Housing starts continued to disappoint in July, dropping 7% compared with June to reach a seasonally adjusted annual rate of 1.59 million, according to the U.S. Census Bureau and the U.S. Department of Housing and Urban Development.
However, housing starts were up 2.5% compared with July 2020, when the annual rate was at 1.49 million.
Starts of single-family homes in July were at a rate of 1.11 million, a decrease of 4.5% compared with June. Starts of multifamily dwellings (five units or more per building) were at a rate of 412,000, a decrease of 13.6% compared with June.
Building permits were at a seasonally adjusted annual rate of 1.63 million, an increase of 2.6% compared with June and an increase of 6% compared with July 2020.
Permits for single-family homes were at a rate of 1.05 million, a decrease of 1.7% compared with June. Permits for multifamily units were at a rate of 532,000, an increase of 11.1% compared with June.
Housing completions were at a rate of 1.39 million, an increase of 5.6% compared with June and an increase of 3.8% compared with July 2020.
“The latest starts numbers reflect declining builder sentiment as they continue to grapple with high building material prices, production bottlenecks and labor shortages,” says Chuck Fowke, chairman of the National Association of Home Builders (NAHB), in a statement. “Policymakers need to prioritize the U.S. supply chain for items like building materials to ensure builders can add additional inventory the housing market desperately needs.”
“The decline in single-family permits indicates that builders are slowing construction activity as costs rise,” adds Danushka Nanayakkara-Skillington, assistant vice president for forecasting and analysis for NAHB. “Starts began the year on a strong footing but in recent months some projects have been forced to pause due to both the availability and costs of materials.”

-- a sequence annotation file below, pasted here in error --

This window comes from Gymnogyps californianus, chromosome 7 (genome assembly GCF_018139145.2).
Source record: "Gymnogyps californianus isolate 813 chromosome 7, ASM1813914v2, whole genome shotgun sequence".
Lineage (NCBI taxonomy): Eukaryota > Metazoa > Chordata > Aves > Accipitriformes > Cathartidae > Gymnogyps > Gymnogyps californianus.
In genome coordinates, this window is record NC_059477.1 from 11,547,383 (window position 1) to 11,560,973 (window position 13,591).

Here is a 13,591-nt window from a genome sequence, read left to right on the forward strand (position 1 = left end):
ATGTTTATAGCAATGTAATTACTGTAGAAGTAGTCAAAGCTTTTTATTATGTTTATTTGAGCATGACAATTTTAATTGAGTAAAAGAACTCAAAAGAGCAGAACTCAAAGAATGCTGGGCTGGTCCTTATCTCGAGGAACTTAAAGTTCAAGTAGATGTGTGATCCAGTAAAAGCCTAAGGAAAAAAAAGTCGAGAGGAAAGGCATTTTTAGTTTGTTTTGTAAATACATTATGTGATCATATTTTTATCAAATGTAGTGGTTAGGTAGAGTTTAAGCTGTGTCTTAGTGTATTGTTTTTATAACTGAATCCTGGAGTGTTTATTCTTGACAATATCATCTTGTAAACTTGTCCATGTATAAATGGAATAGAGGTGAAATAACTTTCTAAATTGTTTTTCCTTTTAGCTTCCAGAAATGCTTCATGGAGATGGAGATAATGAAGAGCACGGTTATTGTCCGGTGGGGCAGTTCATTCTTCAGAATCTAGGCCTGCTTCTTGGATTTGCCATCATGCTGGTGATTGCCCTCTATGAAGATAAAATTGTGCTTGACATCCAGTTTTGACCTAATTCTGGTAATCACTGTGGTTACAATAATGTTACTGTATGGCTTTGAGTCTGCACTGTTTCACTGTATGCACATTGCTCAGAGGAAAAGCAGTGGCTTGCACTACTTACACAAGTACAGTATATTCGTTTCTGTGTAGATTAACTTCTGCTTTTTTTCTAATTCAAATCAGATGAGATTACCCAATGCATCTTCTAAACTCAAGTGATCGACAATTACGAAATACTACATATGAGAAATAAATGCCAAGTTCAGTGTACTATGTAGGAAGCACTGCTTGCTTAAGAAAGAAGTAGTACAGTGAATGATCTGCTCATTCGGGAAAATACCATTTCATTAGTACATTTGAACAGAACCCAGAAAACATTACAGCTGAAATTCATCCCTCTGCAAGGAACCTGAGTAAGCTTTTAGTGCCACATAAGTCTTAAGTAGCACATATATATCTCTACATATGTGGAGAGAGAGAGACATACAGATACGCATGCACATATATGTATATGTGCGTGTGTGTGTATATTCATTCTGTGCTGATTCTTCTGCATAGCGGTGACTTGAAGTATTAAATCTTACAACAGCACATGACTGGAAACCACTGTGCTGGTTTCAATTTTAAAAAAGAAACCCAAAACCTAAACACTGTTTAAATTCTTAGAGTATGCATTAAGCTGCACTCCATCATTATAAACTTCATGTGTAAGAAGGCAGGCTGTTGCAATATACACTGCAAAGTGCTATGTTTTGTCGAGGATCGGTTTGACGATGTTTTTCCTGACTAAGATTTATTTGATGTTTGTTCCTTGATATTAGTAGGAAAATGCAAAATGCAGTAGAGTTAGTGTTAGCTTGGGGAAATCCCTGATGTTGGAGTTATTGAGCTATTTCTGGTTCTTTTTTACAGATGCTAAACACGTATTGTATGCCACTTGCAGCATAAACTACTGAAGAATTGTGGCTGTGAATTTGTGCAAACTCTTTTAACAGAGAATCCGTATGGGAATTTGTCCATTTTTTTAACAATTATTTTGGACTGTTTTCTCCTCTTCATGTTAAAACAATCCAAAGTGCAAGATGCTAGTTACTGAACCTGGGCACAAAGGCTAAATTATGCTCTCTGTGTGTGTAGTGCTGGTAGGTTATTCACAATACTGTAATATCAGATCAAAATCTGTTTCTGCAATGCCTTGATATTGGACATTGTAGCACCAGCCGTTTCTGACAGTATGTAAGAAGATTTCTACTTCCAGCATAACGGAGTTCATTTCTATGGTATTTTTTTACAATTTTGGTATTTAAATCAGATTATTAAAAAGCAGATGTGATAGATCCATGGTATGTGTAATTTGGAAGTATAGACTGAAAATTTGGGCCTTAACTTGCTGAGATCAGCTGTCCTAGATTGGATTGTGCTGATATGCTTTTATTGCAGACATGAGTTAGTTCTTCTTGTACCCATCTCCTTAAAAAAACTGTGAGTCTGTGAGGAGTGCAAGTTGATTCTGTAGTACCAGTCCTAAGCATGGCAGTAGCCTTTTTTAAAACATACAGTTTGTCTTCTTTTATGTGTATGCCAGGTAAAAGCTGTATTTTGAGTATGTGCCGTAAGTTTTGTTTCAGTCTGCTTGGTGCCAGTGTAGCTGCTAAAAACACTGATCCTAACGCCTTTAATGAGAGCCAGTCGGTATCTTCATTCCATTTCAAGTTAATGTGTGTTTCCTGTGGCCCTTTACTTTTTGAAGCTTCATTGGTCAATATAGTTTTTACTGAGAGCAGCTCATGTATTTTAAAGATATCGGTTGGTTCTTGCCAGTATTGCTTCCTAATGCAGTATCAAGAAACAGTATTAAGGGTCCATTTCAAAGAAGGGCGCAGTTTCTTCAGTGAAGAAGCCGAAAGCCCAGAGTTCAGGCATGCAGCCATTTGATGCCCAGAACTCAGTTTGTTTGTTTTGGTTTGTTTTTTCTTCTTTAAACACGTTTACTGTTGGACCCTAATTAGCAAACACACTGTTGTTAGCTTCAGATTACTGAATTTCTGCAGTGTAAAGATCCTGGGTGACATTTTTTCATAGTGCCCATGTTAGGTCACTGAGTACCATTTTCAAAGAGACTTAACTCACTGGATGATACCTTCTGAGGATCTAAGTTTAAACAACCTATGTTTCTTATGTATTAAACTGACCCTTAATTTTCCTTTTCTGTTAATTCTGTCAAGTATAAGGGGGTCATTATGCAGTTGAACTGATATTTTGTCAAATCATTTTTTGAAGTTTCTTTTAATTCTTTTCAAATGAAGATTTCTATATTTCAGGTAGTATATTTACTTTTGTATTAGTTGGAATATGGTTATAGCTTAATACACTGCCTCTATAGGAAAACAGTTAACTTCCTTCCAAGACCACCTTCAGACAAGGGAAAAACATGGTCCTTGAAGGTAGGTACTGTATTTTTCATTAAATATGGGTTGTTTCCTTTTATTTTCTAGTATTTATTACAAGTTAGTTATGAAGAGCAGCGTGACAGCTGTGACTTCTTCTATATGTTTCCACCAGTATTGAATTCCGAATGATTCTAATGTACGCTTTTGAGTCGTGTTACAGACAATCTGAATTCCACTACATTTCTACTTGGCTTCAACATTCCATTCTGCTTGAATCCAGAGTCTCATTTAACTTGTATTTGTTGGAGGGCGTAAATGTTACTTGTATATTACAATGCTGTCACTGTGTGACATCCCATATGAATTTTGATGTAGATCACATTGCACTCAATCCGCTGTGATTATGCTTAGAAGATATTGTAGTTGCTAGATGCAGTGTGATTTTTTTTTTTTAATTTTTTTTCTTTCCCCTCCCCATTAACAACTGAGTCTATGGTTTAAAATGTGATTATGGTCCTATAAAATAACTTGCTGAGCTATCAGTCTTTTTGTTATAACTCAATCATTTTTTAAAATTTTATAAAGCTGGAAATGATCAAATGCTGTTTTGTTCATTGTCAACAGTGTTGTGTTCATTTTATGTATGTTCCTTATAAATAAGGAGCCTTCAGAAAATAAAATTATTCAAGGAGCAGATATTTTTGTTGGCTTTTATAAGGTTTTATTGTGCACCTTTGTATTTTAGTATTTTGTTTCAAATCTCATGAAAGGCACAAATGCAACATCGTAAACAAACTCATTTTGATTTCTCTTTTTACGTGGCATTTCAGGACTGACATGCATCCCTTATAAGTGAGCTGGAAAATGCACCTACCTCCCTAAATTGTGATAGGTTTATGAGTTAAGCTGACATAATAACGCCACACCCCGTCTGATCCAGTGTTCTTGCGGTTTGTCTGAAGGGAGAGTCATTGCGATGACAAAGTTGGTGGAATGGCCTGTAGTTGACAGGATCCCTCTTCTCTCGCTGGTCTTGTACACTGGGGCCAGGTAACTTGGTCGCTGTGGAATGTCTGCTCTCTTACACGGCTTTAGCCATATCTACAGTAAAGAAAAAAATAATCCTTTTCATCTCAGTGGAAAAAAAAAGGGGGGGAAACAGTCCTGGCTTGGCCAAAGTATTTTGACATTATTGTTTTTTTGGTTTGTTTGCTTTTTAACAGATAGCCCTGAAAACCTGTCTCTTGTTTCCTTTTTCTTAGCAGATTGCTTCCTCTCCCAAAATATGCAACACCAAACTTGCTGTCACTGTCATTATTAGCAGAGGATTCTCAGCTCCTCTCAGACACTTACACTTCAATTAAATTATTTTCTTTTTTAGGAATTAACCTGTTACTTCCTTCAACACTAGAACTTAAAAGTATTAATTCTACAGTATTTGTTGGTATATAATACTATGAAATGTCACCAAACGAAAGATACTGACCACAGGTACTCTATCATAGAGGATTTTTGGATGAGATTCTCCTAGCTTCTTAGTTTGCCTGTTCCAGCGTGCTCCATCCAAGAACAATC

Separately, Odeta Kushi, deputy chief economist for First American, says the one bright spot in the report is the rise in “the overall number of permits issued, which can signal how much home construction is in the pipeline.”
“The importance of more home building cannot be overstated,” Kushi says. “Inventory has been increasing in recent months, but we have under-built for a decade and July’s month-over-month decline in housing starts isn’t welcome news.
“The number of single-family homes permitted but, not started in July stood at 145,000, approximately 56 percent higher than one year ago as the lack of availability and rising cost of building materials contribute to delays in construction.” Kushi says. “However, this trend has flattened in recent months.
“While single-family starts and permits are above their pre-pandemic pace, the moderation is consistent with builder sentiment,” Kushi says. “August’s homebuilder sentiment fell to its lowest level since July 2020. Yet, it’s important to point out that home builder sentiment is less ‘bullish’ as opposed to actually ‘bearish.’ Less bullish sales conditions and prospective buyer traffic may be related to declining affordability in recent months.”
Despite some supply chain headwinds, the outlook for home building is generally positive, as “the number of residential construction workers has increased in 11 out of the last 12 months and is above the pre-pandemic level,” Kushi adds.
In addition, “lumber prices are falling from record highs and the fundamentals driving new home sales are strong.”